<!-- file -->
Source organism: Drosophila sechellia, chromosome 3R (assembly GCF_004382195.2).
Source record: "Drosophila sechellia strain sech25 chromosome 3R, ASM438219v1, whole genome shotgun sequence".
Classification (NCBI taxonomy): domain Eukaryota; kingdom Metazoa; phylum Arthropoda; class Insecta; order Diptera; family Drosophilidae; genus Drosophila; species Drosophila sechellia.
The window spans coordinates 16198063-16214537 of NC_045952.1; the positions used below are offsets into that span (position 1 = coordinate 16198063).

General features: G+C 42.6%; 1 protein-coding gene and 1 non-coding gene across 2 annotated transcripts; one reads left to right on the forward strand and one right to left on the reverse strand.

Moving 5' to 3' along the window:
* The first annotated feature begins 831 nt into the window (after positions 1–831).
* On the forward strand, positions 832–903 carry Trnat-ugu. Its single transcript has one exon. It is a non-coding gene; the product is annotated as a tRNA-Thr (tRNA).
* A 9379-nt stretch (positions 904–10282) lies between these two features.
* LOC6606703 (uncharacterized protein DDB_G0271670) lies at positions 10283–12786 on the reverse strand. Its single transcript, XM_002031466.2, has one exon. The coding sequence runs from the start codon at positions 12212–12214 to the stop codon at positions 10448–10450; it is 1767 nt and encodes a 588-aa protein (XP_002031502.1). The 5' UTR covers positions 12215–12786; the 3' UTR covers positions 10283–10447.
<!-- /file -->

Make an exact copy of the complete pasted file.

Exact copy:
Source organism: Drosophila sechellia, chromosome 3R (assembly GCF_004382195.2).
Source record: "Drosophila sechellia strain sech25 chromosome 3R, ASM438219v1, whole genome shotgun sequence".
Classification (NCBI taxonomy): domain Eukaryota; kingdom Metazoa; phylum Arthropoda; class Insecta; order Diptera; family Drosophilidae; genus Drosophila; species Drosophila sechellia.
The window spans coordinates 16198063-16214537 of NC_045952.1; the positions used below are offsets into that span (position 1 = coordinate 16198063).

General features: G+C 42.6%; 1 protein-coding gene and 1 non-coding gene across 2 annotated transcripts; one reads left to right on the forward strand and one right to left on the reverse strand.

Moving 5' to 3' along the window:
* The first annotated feature begins 831 nt into the window (after positions 1–831).
* On the forward strand, positions 832–903 carry Trnat-ugu. Its single transcript has one exon. It is a non-coding gene; the product is annotated as a tRNA-Thr (tRNA).
* A 9379-nt stretch (positions 904–10282) lies between these two features.
* LOC6606703 (uncharacterized protein DDB_G0271670) lies at positions 10283–12786 on the reverse strand. Its single transcript, XM_002031466.2, has one exon. The coding sequence runs from the start codon at positions 12212–12214 to the stop codon at positions 10448–10450; it is 1767 nt and encodes a 588-aa protein (XP_002031502.1). The 5' UTR covers positions 12215–12786; the 3' UTR covers positions 10283–10447.